A month after the French foreign minister volunteered a fleet of private oil-skimming boats, the owner met with BP and Coast Guard officials to present the idea. Weeks later, in late June 2010, a private contractor in Florida purchased 9 of them.
The U.S. Jones Act prohibits the use of foreign ships and foreign crews in port-to-port shipping and within the three-mile limit. Initially, foreign-flagged boats stayed outside the limit and did not transport oil, exempting them from the Act. Allen states, "While we have not seen any need to waive the Jones Act as part of this historic response, we continue to prepare for all possible scenarios....Should any waivers be needed, we are prepared to process them as quickly as possible to allow vital spill response activities being undertaken by foreign-flagged vessels to continue without delay." According to the spill response center, six vessels have now applied for waivers. As of late June, none had been granted.
Jack Gerard, President of The American Petroleum Institute (API), stated that disasters are infrequent and that the Deepwater Horizon is an isolated incident. By touting the aggregate safety record of the industry API has refuted any claims of a loss of industry wide credibility. API has also stated that the offshore drilling industry is important to job creation and economic growth To help prevent a recurrence of the Deepwater Horizon spill, API is setting up its own offshore safety institute that will be separate from API's lobbying organization.
During congressional testimony, key API stakeholders such as Chevron's CEO John Watson, made an open admission to the industry's credibility gap stating "For our industry, this is a humbling experience. The American people expect that the energy we need will be produced safely and reliably. That did not happen here". Furthermore, ExxonMobil's CEO Rex Tillerson, testified that, "When these things happen, we are not well equipped to deal with them". Additionally, ExxonMobil, Chevron, ConocoPhillips and Shell have made plans to fund a billion dollar joint venture to build a new rapid response capability for deep water offshore drilling response in the Gulf of Mexico. While all of the top five oil CEOs seem to be in unanimous agreement on the issue of expediting the permitting process, at least publicly. they all agreed that industry needs to work harder at improving safety so that events like Deepwater Horizon do not occur in the future and that a more robust capacity to deal with them when they do is established.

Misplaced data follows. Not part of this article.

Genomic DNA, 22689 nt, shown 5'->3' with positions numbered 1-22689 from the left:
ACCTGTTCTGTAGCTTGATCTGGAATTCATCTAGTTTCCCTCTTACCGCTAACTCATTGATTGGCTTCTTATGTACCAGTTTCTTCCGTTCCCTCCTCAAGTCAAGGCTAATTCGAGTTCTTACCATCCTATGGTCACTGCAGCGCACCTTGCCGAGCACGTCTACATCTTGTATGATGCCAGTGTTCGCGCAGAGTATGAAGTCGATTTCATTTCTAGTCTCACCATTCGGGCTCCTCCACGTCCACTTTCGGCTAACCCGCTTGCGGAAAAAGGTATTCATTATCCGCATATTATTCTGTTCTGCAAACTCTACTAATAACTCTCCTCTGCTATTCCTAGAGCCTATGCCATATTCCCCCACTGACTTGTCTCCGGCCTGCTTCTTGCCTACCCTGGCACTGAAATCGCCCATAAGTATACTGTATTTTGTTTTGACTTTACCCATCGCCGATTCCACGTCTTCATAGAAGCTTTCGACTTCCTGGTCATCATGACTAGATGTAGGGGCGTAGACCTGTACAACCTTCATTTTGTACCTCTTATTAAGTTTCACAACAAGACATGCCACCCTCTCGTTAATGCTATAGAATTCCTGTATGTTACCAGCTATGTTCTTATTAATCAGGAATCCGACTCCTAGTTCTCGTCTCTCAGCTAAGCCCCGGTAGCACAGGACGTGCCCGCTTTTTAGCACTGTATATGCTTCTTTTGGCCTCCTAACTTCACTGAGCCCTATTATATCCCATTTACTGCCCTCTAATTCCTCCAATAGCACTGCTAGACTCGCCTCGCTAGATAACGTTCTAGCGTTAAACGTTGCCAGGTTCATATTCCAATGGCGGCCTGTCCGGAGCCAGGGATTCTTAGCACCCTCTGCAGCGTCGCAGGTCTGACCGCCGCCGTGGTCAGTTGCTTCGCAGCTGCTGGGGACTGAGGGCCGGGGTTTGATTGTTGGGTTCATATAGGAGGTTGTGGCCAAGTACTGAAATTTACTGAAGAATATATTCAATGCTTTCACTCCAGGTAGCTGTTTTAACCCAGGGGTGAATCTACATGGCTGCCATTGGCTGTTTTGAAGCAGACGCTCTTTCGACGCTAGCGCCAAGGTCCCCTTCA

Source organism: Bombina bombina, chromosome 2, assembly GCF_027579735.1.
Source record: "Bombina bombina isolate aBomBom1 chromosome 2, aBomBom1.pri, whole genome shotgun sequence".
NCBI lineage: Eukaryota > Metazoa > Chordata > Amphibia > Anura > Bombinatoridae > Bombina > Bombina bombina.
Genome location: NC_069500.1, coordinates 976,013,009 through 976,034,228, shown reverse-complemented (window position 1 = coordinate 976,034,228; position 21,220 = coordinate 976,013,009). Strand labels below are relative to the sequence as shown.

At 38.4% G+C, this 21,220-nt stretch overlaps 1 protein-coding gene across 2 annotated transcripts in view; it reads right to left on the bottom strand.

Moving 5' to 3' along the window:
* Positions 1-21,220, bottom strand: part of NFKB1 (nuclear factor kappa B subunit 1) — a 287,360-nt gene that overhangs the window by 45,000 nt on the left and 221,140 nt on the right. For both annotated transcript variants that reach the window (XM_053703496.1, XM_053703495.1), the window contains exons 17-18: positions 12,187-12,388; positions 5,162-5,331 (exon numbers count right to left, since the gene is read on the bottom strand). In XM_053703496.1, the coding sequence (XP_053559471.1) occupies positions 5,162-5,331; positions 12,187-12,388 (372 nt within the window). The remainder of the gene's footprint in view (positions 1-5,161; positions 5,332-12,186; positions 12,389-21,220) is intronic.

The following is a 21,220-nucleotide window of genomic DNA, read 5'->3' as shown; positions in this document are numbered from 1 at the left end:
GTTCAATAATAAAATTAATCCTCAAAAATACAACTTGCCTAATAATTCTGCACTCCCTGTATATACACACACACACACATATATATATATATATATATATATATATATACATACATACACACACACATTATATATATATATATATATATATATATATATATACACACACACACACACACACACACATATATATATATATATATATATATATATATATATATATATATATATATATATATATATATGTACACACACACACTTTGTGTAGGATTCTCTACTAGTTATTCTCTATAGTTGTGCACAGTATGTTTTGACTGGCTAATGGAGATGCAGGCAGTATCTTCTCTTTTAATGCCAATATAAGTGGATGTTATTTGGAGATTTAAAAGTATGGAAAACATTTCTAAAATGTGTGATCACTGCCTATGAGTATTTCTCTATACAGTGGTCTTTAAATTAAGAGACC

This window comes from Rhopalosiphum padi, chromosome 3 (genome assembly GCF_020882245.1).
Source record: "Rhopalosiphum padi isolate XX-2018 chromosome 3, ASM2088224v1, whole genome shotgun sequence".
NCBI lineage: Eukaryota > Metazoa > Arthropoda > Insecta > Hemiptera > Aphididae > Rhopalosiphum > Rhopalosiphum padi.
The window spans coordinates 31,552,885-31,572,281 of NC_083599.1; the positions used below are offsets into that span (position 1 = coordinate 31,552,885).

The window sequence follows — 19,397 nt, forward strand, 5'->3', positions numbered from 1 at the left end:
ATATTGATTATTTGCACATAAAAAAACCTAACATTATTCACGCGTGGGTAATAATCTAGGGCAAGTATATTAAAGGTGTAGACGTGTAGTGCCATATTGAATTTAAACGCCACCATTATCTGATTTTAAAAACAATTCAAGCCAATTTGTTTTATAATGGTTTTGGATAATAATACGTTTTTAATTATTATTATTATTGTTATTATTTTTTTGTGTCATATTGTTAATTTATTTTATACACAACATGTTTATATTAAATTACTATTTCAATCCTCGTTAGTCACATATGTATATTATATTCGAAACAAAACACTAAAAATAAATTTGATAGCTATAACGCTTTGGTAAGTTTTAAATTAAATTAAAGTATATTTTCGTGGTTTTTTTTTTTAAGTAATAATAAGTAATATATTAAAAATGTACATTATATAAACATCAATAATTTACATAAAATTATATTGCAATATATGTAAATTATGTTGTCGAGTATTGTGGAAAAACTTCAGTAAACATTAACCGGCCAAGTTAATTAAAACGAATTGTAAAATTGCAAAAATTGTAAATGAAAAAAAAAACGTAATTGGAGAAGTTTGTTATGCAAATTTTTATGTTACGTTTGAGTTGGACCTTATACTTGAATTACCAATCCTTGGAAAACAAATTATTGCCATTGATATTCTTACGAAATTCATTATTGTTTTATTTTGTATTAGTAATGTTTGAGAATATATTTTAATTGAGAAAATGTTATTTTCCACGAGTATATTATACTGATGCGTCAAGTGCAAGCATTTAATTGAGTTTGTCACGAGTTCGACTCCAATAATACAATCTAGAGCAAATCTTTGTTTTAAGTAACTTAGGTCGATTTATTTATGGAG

Insurance Times reported an open letter from the Chairman of RSA Insurance Group, "the head of one of the country's leading companies", to President Obama (text of letter) that expressed a concern over "double standards" compared to the sub-prime based banking crisis of 2007–2010 and over "prejudicial and personal" comments in the media.
BP public relations
Initially BP downplayed the incident; CEO Tony Hayward called the amount of oil and dispersant "relatively tiny" in comparison with the "very big ocean." Hayward also initially stated that the environmental effect of the Gulf spill would likely be "very very modest." Later, he said that the spill was a disruption to Gulf Coast residents and himself adding, "You know, I'd like my life back." He later apologized for his statements. BP's chief operating officer Doug Suttles contradicted the underwater plume discussion noting, "It may be down to how you define what a plume is here… The oil that has been found is in very minute quantities." On 16 June BP chairman Carl-Henric Svanberg, speaking to reporters after meeting with President Obama at the White House said, "I hear comments sometimes that large oil companies are greedy companies who don't care. But that is not the case in BP. We care about the small people."